Saturday, March 2, 2013

What Hath God Wrought

I think it may be true that the only times I've found to post for quite a while have been holidays. I might have thought that I was inspired by the holiday, but more likely it was simply that I had the time.

This time I'm posting because I took a rare day off from work due to illness. Not the dread flu, which was all over the airwaves, if not in the air, but an ordinary cold which was compounded by the peculiar overwork I suffer.

It's not that I'm taking sick time to write. What I actually did was to take time at the end of being unable to move this past Friday to buy a new computer. And hence the occasion to write, maybe just a little bit like a holiday. Whee, a computer which actually works!

I'm more than a little bit embarrassed about how much time I've spent on this purchase. It started with a desperate attempt to find a way to keep using the old and even originally very cheap little laptop which has been my only such tool for maybe four years. You may recall, gentle reader, that I did hang on to my old VW until it had at least 330 thousand American miles (and my sister still drives it). I still regret letting go, although praise be to the gods of technology, the new one was cheaper and slicker and had all the bells and whistles (plus bluetooth!!) for no extra trim-package!

Bizarrely, since Microsoft was offering an upgrade for a price I couldn't resist, an installation of Windows 8 gave the old machine a new-ish lease on life. This is perverse in the arena of technology, but true for reasons I could but won't bore you about just now. Anyhow, something about the attractive nuisance of a touch screen, combined with inevitable thrashing-hangups on the old one and the fact that I have new plans to return to school rationalized a new computer. Passive voice.

And of course I want excuse to try it out! [sic]

Meantime, being sick, I also started reading What Hath God Wrought as recommended by a friend. Typically for me I have a few books open (virtually, since they are largely on Kindles these days) at the same time; the other one being Visions of Technology (come to think of it, this is a paper book, literally open) which is a great reminder that all the things technological that we obsess about these days have been obsessed about throughout most of the previous - that's the twentieth - century.

So I'm just beginning the book about the period between the Spanish-American war and the Civil War, which focuses on the communications revolution which characterizes that time-frame. Together with the other book, it makes a pretty good reminder that as excited as we might be about the supposed technological revolutions we currently enjoy or suffer - depending on point of view - there isn't much very revolutionary about them. At least not on the scale of the truly revolutionary new technologies of the nineteenth century.

We are, you know, still stuck in the old metaphors of speed and action at a distance and bulk transfer of text. Only the speed and volume have changed, which is a very bad thing if you are, as I am, concerned about global warming.

Somewhere recently I was reminded - I truly don't think I'd learned if for the first time, though there was apparently something new about it - that insects and birds and even cats find their way across the globe in unfamiliar territory by means of the stars and the earth's magnetic field-profile. So that this is programmed in, as we like to say, to the DNA.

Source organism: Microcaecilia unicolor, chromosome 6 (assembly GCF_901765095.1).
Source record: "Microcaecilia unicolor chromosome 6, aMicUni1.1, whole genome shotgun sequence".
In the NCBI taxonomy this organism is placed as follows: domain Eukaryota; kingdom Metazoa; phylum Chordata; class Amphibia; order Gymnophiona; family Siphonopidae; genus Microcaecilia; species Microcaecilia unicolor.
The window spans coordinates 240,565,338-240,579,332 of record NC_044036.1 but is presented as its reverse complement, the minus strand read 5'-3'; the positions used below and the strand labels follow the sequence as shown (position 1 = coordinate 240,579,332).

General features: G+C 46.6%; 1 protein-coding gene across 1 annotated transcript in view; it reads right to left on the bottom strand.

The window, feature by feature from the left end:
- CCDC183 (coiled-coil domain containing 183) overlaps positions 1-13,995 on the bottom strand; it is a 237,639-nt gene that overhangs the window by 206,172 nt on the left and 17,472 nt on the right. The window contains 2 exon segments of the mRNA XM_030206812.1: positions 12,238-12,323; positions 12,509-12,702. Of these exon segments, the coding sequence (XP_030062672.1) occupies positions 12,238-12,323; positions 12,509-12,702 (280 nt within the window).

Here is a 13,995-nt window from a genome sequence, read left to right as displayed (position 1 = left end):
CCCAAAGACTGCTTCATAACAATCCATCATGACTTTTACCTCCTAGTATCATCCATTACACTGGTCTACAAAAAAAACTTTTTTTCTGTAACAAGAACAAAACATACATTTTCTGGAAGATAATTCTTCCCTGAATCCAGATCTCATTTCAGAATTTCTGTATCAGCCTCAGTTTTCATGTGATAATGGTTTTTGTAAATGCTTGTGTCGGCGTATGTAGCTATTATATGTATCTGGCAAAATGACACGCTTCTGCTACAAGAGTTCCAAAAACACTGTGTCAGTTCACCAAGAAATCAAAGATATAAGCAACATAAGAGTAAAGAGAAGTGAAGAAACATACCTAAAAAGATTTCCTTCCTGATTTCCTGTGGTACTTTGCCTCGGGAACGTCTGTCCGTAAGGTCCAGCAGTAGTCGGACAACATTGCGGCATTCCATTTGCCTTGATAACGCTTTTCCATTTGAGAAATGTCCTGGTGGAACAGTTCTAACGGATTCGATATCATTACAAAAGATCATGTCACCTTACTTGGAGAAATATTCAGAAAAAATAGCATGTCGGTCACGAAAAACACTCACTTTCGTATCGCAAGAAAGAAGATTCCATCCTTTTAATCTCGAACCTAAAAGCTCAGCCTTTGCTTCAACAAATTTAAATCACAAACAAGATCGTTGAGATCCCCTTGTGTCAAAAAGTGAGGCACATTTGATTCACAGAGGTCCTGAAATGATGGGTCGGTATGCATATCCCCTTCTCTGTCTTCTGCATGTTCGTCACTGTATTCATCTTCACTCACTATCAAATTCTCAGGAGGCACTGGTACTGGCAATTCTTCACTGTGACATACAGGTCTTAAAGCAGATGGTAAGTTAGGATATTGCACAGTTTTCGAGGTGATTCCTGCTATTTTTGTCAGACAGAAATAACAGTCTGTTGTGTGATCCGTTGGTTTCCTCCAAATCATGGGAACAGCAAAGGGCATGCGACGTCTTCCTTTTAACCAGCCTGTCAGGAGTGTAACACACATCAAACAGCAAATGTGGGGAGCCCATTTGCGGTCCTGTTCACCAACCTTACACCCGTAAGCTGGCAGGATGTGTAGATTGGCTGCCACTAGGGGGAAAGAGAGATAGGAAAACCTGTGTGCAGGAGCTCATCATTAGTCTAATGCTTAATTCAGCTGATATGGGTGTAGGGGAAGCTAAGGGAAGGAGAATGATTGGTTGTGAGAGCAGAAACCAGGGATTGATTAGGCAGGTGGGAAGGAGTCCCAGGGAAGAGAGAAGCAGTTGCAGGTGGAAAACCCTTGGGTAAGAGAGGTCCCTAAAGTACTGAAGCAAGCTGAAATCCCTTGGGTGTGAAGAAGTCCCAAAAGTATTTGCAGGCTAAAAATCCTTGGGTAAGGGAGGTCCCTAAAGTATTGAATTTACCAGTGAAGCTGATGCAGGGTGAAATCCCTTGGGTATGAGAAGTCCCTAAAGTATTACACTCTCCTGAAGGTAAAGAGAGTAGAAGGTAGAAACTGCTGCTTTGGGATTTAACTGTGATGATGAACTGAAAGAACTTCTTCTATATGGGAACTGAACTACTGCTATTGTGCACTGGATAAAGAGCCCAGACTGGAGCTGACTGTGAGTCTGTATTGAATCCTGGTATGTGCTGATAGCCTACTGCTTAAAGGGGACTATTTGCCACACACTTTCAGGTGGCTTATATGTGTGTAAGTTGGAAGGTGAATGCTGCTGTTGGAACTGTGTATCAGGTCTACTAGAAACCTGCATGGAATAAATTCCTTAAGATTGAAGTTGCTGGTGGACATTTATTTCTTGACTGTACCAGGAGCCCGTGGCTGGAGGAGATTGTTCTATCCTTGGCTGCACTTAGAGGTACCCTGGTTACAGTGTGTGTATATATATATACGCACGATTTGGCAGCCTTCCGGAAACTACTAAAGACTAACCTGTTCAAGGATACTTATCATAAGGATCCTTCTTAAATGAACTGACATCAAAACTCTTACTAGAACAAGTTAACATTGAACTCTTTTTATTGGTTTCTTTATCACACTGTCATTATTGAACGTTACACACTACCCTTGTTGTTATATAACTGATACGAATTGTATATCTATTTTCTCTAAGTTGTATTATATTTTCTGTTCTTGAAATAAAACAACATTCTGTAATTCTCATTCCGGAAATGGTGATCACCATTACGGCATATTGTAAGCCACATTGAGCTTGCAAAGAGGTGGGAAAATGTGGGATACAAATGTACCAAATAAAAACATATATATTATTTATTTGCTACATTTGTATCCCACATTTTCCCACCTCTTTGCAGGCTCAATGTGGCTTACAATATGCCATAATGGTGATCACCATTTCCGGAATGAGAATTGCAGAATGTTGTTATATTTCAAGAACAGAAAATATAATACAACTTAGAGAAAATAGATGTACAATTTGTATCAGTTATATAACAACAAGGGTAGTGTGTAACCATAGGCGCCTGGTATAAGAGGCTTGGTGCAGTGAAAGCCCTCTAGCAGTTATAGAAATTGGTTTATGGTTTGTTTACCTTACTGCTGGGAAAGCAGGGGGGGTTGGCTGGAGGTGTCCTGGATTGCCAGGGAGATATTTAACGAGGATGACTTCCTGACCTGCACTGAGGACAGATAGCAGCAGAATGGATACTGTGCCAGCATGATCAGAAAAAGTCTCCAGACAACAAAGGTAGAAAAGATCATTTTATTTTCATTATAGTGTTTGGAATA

Well sure, right? Somehow these critters must learn to migrate with the seasons, and there are enough of them and they breed quickly enough that they can internalize the patterns of survival right into their collective being, given that the patterns in the world about don't fluctuate too awfully fast. (One must wonder, for the stars, what happens with light and other forms of pollution, and with the magnetic field, about the grid)

We once were better wired-in to the environment ourselves, I'm sure. But that the written word detached us. Downloaded into consciousness those things we once knew with certainty because we didn't have to - nay (!!) couldn't - think of them.

There is nothing now we can't (and won't) think of!

Which is precisely how we're blinded. The revolution taking place now, beneath our consciousness as it were, is the dawning realization that we are not discreet thinking entities at all, but rather participants in a global consciousness of written records. We will, we shall, submerge, and once again align ourselves with stars and magnetic fields. Collectively, you know?

 . . . because the barriers of identity between us will and must and have already started to dissolve. We have forgotten how to remember, we have no need to calculate, we can consult our smartphones to keep our dates and revive our references.

But these technologies upon which we so very much depend are the last gasp of the nineteenth century revolution. The one about to envelop us (I almost said 'descend upon us!') is about identity or its absence. We are as one, no matter how hard we try to distinguish ourselves. No matter how hard we try to preserve that sense of freedom embodied by the automobile (or absurdly in California, the lane-splitting motorcycle) and that sense of individual isolation. It's gone.

I do declare!

Well, back to my reading. It looks as though this new communications device is a keeper.

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